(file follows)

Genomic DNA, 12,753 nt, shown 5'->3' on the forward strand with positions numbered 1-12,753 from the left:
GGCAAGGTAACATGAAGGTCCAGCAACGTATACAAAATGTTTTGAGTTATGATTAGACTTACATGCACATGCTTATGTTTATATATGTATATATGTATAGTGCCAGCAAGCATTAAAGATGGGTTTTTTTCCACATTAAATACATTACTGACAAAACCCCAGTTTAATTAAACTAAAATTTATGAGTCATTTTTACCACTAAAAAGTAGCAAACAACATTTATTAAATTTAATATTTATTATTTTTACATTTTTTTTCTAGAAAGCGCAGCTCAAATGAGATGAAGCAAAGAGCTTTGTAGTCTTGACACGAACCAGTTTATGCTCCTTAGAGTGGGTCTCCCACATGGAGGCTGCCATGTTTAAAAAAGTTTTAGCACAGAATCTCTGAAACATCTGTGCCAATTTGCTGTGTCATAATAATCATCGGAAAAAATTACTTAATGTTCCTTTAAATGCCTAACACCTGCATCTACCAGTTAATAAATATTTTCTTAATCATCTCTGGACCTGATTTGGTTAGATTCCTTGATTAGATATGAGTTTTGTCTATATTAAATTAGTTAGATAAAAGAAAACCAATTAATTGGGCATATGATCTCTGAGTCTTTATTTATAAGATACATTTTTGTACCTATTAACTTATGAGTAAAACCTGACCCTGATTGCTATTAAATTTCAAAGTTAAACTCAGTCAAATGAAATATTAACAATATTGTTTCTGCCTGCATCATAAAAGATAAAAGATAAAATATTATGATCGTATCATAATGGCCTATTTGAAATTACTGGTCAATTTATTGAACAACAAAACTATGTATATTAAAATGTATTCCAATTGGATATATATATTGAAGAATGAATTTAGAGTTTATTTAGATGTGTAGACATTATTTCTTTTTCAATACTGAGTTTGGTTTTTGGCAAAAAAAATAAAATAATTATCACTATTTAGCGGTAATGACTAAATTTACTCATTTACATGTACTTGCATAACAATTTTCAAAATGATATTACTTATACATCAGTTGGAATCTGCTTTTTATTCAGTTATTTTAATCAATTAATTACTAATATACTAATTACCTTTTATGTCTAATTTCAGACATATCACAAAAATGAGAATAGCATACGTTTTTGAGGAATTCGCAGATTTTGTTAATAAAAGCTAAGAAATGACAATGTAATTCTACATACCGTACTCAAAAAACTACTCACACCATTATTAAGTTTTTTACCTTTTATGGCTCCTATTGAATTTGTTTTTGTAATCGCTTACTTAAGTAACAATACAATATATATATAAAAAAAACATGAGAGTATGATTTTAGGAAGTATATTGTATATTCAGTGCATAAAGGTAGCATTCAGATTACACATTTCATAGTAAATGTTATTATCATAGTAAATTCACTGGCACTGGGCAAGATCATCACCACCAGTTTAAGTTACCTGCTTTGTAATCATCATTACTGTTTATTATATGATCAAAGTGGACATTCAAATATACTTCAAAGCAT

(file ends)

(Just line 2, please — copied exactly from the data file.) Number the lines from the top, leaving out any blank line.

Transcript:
GGCAAGGTAACATGAAGGTCCAGCAACGTATACAAAATGTTTTGAGTTATGATTAGACTTACATGCACATGCTTATGTTTATATATGTATATATGTATAGTGCCAGCAAGCATTAAAGATGGGTTTTTTTCCACATTAAATACATTACTGACAAAACCCCAGTTTAATTAAACTAAAATTTATGAGTCATTTTTACCACTAAAAAGTAGCAAACAACATTTATTAAATTTAATATTTATTATTTTTACATTTTTTTTCTAGAAAGCGCAGCTCAAATGAGATGAAGCAAAGAGCTTTGTAGTCTTGACACGAACCAGTTTATGCTCCTTAGAGTGGGTCTCCCACATGGAGGCTGCCATGTTTAAAAAAGTTTTAGCACAGAATCTCTGAAACATCTGTGCCAATTTGCTGTGTCATAATAATCATCGGAAAAAATTACTTAATGTTCCTTTAAATGCCTAACACCTGCATCTACCAGTTAATAAATATTTTCTTAATCATCTCTGGACCTGATTTGGTTAGATTCCTTGATTAGATATGAGTTTTGTCTATATTAAATTAGTTAGATAAAAGAAAACCAATTAATTGGGCATATGATCTCTGAGTCTTTATTTATAAGATACATTTTTGTACCTATTAACTTATGAGTAAAACCTGACCCTGATTGCTATTAAATTTCAAAGTTAAACTCAGTCAAATGAAATATTAACAATATTGTTTCTGCCTGCATCATAAAAGATAAAAGATAAAATATTATGATCGTATCATAATGGCCTATTTGAAATTACTGGTCAATTTATTGAACAACAAAACTATGTATATTAAAATGTATTCCAATTGGATATATATATTGAAGAATGAATTTAGAGTTTATTTAGATGTGTAGACATTATTTCTTTTTCAATACTGAGTTTGGTTTTTGGCAAAAAAAATAAAATAATTATCACTATTTAGCGGTAATGACTAAATTTACTCATTTACATGTACTTGCATAACAATTTTCAAAATGATATTACTTATACATCAGTTGGAATCTGCTTTTTATTCAGTTATTTTAATCAATTAATTACTAATATACTAATTACCTTTTATGTCTAATTTCAGACATATCACAAAAATGAGAATAGCATACGTTTTTGAGGAATTCGCAGATTTTGTTAATAAAAGCTAAGAAATGACAATGTAATTCTACATACCGTACTCAAAAAACTACTCACACCATTATTAAGTTTTTTACCTTTTATGGCTCCTATTGAATTTGTTTTTGTAATCGCTTACTTAAGTAACAATACAATATATATATAAAAAAAACATGAGAGTATGATTTTAGGAAGTATATTGTATATTCAGTGCATAAAGGTAGCATTCAGATTACACATTTCATAGTAAATGTTATTATCATAGTAAATTCACTGGCACTGGGCAAGATCATCACCACCAGTTTAAGTTACCTGCTTTGTAATCATCATTACTGTTTATTATATGATCAAAGTGGACATTCAAATATACTTCAAAGCAT